3 large tomatoes chopped and peeled (or not peeled, if you are lazy like me)
1 chopped yellow or orange bell pepper (My mom’s recipe calls for a green bell pepper, but let’s be honest here. Yuck! Who eats green bell peppers anymore? They should be reserved solely for convicts and B’s limb-quiveringly good gumbo).
1 English cucumber (these seem to hold up better than the hothouse varieties)
1 cup chopped celery
1/4 cup chopped green onion
1-2 finely diced raw jalapeno peppers (Less if you’re a wimp, more if you agree that Spanish food could use some heat.)
4 cups tomato juice
3-4 tablespoons of good balsamic vinegar
4 tablespoons olive oil
2 teaspoons salt
1/2 teaspoon black pepper
Combine all the veggies and the juice. Then add vinegar, olive oil, salt, and pepper to taste. Now, if you’re a purist, puree the whole mess in batches using your food processor or blender. Or, if you’re a renegade like my mom, leave it alone and watch your guest marvel at the delicious crunchiness of the vegetables. Or, if you’re a sad compromise formation like myself, puree half of the soup and then reincorporate it into the chunky half. Either way, let it marinate in the fridge for a few hours before serving. Then, immediately before serving you can add any of the following to the top:
Ripe avocado slices
Cooked shrimp (Aren’t you fancy! My mom always served small salad shrimp, but anything you can find will do nicely.)
Sautéed Scallops (I like the bay scallops for this, as they are bite sized. Actually, in my opinion, bay scallops don’t get nearly as much play as they ought to!)
Crab meat (Okay, so you’re really fancy! You can buy some pretty killer canned crab meats now, especially if you look in the refrigerated section of high-end markets.)
Croutons (Make your own by liberally dousing cubes of nice bread with olive oil, salt and pepper. Spread them evenly on a cookie sheet and stick sheet under the broiler, shaking every minute so they brown evenly.)
4 and 5) Canned Fish Sandwiches
Are you on the canned fish bandwagon yet? No?! Immediately block out a few hours of your life to browse the website for the Society for the Appreciation of the Lowly Tinned Sardine. In addition to being all things that a good blog should be, this wonderful website is full of recipes and serving ideas for one of the cheapest, healthiest, and yummiest things that you just might not be buying at your local grocery store. I’ve always been a big fan of sardines and have recently become an anchovy fanatic. But I don’t think I ever quite realized how versatile they are and how many different kinds things you can incorporate these omega-3 fatty acid, calcium, protein, and vitamins D and B12 packed foods. And if you’re squeamish about the bones and skin (FYI, that’s where all the nutrients are!), you can buy really lovely sardine filets these days. Spend a few extra bucks on your cans and you’ll be surprised how sweet, tender, and totally delicious these guys can be. They are still one of the cheapest animal protein sources you can buy. The Sardine Society’s website is full of reviews of both American and French brands, so give it browse before you go shopping.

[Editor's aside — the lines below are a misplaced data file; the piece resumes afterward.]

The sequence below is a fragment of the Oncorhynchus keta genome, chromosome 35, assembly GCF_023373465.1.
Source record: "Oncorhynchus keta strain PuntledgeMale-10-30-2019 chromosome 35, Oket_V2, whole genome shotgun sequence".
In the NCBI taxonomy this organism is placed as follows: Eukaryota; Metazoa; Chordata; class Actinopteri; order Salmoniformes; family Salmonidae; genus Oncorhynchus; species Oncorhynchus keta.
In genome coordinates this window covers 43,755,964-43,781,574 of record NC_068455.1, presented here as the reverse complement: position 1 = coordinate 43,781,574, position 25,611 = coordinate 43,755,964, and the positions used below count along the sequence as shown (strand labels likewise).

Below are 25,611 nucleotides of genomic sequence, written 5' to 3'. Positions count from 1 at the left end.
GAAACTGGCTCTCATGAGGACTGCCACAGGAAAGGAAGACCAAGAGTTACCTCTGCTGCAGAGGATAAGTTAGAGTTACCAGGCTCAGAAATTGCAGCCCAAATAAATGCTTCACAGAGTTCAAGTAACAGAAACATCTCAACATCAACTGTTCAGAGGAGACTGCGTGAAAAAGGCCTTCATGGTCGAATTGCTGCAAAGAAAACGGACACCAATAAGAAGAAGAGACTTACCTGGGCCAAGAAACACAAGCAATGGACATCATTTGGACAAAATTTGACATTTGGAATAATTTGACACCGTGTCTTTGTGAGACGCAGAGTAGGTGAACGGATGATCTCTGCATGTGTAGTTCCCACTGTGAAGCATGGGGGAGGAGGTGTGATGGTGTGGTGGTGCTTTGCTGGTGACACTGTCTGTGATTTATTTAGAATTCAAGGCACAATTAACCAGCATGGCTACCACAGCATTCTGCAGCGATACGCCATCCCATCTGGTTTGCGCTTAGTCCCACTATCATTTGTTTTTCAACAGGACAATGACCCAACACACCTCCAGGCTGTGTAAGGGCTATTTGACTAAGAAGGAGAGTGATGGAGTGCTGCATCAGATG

One of the best things that came out of reading the Sardine Society was Alton Brown’s Sardicado Sandwich. Alton Brown usually annoys me, but I quite enjoyed this clip from his show, probably because I too spend a lot of my time proselytizing about the virtues of sardines to the people I love. I tweaked the recipe a little bit based on what I had in my kitchen. I used a fresh baguette sliced lengthwise instead of sourdough (I’m in France, remember?) and balsamic vinegar instead of red wine vinegar in the dressing. Finally, I had some dreamy sweet plum tomatoes that I sliced and put over the top, an addition I’d highly recommend.
I also am pretty sweet on what I’ll call Cefalù Style Anchovy Sandwiches, the prototype for which I ate while we were staying in Cefalù, Sicily. It’s a simple combination: good anchovies (I usually buy the kind in oil, but am curious to try these Ortiz salt-packed one that all the foodie blogs are nuts for), drained half-dried tomatoes, and thin slices of pecorino cheese. Place the three of these on the inside of a baguette and wrap the whole thing tightly in plastic wrap for an hour or so to marinate. Then, before serving add some fresh arugula.
As for drinking, my ideal summer cocktail is three things: fizzy, seriously boozy, and kinda sweet. There’s nothing better than a whiskey and ginger ale on a hot evening. Or, experiment with making Bavarian Radlers (beer and sparkling lemonade) at home. If you’ve jumped on the Aperol and Campari bandwagons (judging from my Google results, many of you have!), I’d encourage you to fool around with the basic formula of an Aperol/Campari spritz. While the basic formula combination is Aperol or Campari, Prosecco, and soda, I like to add citrus juice instead of soda (clementine, tangerine, blood orange, and pink grapefruit are all really nice with these flavors).